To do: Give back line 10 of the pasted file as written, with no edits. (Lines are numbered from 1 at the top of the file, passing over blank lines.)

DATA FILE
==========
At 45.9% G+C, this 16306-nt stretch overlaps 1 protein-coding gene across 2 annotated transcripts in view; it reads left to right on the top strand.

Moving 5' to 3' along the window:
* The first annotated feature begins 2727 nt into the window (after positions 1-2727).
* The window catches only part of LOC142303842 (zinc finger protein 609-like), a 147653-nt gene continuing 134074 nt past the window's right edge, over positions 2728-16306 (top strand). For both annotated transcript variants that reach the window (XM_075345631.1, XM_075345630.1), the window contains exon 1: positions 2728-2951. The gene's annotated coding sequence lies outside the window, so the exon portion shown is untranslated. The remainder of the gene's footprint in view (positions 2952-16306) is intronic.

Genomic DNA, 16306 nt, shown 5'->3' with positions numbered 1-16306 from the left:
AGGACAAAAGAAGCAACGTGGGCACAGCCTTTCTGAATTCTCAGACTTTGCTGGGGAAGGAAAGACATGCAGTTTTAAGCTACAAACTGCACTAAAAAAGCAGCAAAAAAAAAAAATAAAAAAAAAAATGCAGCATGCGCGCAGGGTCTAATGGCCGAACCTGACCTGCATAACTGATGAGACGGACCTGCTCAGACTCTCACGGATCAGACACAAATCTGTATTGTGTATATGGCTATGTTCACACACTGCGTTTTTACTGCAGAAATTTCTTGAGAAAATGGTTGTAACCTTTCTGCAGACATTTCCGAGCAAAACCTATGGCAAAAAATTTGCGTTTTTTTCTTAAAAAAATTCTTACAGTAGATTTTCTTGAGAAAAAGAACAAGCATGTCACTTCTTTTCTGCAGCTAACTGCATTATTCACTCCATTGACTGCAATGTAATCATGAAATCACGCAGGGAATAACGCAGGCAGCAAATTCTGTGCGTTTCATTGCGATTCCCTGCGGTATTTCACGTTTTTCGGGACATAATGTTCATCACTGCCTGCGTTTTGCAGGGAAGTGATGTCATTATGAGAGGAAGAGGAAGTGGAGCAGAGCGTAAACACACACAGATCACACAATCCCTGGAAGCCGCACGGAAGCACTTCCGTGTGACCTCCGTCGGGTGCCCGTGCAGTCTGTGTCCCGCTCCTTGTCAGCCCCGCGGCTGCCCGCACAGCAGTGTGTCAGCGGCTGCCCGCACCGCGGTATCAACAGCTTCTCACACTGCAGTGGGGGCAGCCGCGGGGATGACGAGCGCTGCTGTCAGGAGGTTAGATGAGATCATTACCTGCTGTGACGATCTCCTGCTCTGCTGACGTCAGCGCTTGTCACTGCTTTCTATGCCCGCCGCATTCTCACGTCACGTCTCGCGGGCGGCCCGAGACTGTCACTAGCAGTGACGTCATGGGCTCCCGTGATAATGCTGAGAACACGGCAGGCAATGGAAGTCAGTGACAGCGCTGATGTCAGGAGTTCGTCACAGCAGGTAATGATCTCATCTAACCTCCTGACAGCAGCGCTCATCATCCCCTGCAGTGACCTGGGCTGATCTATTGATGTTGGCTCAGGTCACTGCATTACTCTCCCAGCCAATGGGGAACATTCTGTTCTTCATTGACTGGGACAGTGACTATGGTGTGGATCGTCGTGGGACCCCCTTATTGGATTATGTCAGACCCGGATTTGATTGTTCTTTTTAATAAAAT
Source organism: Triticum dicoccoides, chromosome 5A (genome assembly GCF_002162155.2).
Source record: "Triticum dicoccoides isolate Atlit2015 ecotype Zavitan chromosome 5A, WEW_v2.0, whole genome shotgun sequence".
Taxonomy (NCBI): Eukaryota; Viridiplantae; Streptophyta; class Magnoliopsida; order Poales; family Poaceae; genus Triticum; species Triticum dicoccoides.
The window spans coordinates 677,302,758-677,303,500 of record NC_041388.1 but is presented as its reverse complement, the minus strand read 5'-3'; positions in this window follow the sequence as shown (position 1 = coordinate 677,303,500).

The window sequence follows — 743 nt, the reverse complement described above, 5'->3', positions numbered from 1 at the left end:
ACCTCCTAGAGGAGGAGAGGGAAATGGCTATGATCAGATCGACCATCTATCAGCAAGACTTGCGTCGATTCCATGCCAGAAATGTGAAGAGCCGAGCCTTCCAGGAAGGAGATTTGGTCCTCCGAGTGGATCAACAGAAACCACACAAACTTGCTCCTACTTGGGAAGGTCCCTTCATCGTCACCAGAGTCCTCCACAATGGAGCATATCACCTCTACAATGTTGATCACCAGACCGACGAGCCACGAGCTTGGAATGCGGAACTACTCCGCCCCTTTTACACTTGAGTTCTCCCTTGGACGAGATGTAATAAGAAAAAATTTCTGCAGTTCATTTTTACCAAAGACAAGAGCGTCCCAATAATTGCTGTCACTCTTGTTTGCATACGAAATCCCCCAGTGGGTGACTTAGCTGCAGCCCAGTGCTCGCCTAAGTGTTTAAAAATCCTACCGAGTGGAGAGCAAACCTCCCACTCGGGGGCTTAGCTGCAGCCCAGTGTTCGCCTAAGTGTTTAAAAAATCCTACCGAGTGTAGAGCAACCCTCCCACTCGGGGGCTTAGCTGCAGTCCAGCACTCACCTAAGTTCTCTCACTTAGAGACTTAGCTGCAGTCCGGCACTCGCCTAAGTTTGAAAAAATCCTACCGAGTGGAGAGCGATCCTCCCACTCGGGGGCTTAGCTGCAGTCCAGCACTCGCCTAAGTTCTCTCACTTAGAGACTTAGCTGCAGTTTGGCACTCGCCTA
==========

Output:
The window spans coordinates 677,302,758-677,303,500 of record NC_041388.1 but is presented as its reverse complement, the minus strand read 5'-3'; positions in this window follow the sequence as shown (position 1 = coordinate 677,303,500).